Sometimes I'd take the container of rocks and twigs with me if I was going to be running around the neighborhood with my friends. It felt stupid having a big pile of stones in my backpack, but at least I was prepared for any forthcoming stonings or zombie attacks. Perfectly reasonable explanations if you asked the younger me (even though the actual usage might have been against the boys in the neighborhood should they try to sneak into our little neighborhood clubhouse/hideaway).

Over time the bunker became less and less often used. When I took over my sister's bedroom after she moved out, it became entirely obsolete. I'm not even sure what happened to all the supplies contained in it. They probably required a good dusting. Or maybe my dad threw them out.

Regardless, though the accoutrements of my under-desk safehouse were disposed of, my fear of the unknown never was. To this day I still think about what life would be like all on my own. Occasionally I have to remind myself that it is just a thought and not actual reality. Looking outside my window or even just getting on the internet are little pieces of proof that the world is still a world. I can read all the books I want even if I do break my glasses. There's always an optometrist somewhere, working in his office.

Maybe this has become a topic of extra concern to me what with the December 21st blasphemous hypotheses. Even though I don't believe it, just as in that fateful day in seventh grade when I heard that an asteroid was headed towards Earth and there was some miniscule chance that it might hit us and cause a natural disaster over night, I like to brace myself for the worst.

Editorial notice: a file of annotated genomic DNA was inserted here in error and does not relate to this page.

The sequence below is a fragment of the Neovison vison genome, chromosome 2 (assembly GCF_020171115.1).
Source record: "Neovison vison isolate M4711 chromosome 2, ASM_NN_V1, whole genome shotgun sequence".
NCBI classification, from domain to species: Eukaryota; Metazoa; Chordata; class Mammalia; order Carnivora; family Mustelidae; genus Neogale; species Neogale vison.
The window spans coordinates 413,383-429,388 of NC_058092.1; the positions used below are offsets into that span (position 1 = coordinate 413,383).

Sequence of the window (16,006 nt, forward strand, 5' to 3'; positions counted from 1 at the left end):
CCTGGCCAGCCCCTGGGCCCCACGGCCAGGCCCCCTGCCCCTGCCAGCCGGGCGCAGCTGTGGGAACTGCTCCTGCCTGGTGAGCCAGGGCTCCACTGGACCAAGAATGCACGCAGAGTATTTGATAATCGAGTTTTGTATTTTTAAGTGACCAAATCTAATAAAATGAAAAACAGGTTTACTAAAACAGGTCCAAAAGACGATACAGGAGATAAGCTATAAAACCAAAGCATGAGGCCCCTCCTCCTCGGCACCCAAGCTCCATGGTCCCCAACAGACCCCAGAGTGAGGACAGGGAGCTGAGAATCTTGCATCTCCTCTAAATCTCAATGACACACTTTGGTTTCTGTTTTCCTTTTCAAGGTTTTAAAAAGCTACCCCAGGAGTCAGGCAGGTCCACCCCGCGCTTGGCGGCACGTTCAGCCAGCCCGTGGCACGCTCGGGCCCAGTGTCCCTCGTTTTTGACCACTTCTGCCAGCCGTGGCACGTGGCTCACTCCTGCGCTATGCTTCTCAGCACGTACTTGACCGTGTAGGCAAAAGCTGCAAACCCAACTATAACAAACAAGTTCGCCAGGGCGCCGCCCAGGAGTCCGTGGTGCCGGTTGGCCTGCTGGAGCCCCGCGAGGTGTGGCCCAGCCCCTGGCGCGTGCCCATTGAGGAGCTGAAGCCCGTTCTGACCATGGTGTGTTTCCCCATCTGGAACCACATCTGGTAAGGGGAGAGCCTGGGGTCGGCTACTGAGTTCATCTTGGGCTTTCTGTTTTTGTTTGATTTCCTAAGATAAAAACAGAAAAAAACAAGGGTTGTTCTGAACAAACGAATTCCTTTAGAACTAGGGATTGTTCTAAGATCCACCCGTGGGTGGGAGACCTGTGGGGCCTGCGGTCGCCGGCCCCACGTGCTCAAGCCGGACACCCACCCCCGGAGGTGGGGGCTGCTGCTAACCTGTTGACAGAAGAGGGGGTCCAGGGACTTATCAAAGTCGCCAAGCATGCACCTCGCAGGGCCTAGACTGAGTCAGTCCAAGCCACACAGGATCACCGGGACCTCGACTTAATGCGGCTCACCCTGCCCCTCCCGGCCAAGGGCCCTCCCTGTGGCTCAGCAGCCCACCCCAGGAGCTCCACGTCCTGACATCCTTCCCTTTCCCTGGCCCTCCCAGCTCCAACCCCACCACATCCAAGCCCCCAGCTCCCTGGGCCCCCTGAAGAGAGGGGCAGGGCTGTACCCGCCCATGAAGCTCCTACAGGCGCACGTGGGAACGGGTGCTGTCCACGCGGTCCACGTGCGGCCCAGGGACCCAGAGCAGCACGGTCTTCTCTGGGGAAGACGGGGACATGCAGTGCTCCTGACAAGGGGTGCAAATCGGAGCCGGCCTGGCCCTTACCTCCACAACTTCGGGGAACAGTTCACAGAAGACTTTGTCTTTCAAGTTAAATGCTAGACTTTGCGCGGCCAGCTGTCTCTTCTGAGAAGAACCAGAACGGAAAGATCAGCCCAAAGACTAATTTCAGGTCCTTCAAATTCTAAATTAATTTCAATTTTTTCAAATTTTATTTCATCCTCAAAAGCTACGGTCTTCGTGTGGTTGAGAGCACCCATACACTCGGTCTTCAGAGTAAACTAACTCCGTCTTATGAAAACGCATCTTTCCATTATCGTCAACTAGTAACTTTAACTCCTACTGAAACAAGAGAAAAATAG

That night when I was 12 I went to bed crying even if I knew I had no reason to. And maybe now I'm just being reminded once again why it's so great to be alive and not be aware of any true end of the world, any real possibility of post-apocalyptic chaos. Because we can make up all that we want to about the world ending, but the truth is we have no idea. Any divine predictions to the contrary are not true. But it can be fun to think they are despite logic.

Yet now more than ever I just want to stop pretending I'm in a horror film. Because it would be pretty hard for me to hide everything I want to keep under my bunker now. Especially because those things have nothing to do with books or journals anymore. They're people. And memories. And intangible things that I simply can't store under a desk.

So I don't think there's much of a moral to this story. Only that as we grow, our priorities may change. And while physical objects may seem very important (and admittedly they continue to be that way for me), there's nothing saying your glasses will hold out in the event of a nuclear catastrophe. So enjoy them while you can, and be happy for the things in your life that don't require you to own something. Like comfort, friendship, happiness, safety. And love.